Tom - I'll be in Beaverton - Walker near the 26 - for my sons Lacrosse game on Saturday morning from about 9:30 to 11. We could meet then if it helps.

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Old 05-01-06, 05:13 PM
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Yeah you should go get it tuned. Get a new chain if it's all rusted and new drive train. It's worth the money.
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Old 05-01-06, 05:37 PM
  #22  
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How old are you? You sound young from your posts, and it's nice too see some other young riders. I'm 16 and I just got into road cycling last year. Just like you, I was a TOTAL newb and didn't know a single thing. Luckily, I became a regular on this forum. In a span of a few months, I've learned more than I ever thought I would need to know. lol.

My advice.
Read and post frequently on these forums, get that bike checked up and fixed, and keep riding.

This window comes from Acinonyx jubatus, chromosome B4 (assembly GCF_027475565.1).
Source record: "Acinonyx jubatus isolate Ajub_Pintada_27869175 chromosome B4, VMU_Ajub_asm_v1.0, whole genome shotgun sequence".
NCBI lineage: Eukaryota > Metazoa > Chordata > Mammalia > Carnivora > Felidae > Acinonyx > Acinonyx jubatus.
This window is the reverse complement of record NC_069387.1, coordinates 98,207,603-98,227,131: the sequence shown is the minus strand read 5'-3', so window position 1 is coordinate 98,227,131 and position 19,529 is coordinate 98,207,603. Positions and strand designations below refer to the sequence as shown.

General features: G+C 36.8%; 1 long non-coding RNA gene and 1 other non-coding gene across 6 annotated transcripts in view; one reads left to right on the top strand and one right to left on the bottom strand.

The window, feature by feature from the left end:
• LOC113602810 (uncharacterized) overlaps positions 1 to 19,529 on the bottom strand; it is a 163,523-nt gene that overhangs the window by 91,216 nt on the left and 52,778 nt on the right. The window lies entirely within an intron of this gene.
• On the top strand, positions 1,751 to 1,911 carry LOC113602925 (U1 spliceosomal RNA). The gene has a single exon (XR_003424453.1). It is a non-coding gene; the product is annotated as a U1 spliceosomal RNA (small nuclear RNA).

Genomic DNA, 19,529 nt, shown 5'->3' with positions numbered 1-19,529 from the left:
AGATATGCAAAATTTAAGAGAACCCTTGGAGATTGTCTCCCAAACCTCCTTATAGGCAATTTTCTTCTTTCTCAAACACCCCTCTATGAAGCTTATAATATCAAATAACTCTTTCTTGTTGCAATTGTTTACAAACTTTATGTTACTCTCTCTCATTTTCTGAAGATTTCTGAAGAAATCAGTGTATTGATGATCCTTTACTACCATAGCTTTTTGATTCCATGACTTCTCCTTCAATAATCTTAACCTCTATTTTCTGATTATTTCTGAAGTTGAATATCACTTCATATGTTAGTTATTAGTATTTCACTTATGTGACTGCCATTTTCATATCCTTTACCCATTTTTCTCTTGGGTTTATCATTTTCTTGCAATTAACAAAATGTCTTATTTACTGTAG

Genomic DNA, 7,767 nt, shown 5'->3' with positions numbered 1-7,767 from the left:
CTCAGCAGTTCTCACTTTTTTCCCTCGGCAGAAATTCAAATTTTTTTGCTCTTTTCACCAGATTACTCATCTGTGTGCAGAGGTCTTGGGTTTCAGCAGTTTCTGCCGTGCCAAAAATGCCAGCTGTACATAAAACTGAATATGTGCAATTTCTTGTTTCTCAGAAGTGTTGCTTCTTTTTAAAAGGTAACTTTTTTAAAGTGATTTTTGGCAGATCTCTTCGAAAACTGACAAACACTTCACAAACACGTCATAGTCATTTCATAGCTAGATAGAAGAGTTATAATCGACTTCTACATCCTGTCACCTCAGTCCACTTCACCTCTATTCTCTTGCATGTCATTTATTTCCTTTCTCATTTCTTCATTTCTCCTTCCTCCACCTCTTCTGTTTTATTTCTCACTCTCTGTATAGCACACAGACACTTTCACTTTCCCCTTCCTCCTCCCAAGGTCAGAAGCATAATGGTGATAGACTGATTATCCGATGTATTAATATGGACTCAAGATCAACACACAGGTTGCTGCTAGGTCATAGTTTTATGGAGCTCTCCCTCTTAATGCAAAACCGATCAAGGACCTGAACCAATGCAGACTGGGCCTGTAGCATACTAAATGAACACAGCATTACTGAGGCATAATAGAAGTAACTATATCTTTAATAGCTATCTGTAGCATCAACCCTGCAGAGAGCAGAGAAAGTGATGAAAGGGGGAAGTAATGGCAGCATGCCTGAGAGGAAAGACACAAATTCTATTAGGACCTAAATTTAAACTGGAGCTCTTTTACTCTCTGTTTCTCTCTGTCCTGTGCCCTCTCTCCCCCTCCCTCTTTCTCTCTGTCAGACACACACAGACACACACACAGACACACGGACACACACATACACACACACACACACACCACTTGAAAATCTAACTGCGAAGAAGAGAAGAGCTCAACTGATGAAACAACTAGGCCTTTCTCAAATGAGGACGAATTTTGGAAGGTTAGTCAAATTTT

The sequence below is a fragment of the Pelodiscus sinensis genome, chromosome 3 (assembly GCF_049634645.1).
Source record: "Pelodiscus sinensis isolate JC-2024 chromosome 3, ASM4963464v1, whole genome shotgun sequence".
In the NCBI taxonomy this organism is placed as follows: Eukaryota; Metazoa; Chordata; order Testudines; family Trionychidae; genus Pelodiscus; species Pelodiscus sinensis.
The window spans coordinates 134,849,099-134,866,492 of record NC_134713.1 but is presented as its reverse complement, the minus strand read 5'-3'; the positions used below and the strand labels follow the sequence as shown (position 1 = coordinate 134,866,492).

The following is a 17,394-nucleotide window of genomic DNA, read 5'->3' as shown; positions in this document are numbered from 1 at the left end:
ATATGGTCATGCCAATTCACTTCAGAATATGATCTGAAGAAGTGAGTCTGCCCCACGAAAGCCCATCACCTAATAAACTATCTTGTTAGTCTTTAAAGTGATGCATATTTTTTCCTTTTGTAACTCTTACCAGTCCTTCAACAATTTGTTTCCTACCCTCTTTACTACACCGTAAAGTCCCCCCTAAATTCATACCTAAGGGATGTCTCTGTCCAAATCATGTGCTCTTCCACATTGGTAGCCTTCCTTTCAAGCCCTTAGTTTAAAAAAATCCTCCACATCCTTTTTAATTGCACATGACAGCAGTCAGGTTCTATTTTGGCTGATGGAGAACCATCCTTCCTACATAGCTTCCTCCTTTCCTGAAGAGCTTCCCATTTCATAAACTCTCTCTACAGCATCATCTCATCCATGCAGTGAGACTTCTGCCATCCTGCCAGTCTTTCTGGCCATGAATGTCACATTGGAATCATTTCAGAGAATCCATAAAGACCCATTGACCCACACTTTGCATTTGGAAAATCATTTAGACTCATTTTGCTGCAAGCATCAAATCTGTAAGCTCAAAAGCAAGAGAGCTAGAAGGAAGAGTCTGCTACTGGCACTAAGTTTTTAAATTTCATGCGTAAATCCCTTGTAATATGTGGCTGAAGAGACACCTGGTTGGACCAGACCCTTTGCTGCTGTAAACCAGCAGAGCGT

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Old 05-01-06, 07:48 PM
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Originally Posted by 55/Rad
Tom,

It's great that you now have a bike worthy of riding and that you want to get into it. That said, unless you know what you are doing or are willing to spend the money at a local bike shop, chances are real good that your bike is far from ideal for your body. In other words, it likely isn't fitted properly for you. Which is probably causing the pain you feel.

Now, if the frame is the right size, getting it to fit should be fairly simple. If it isn't, well, you might want to consider selling it.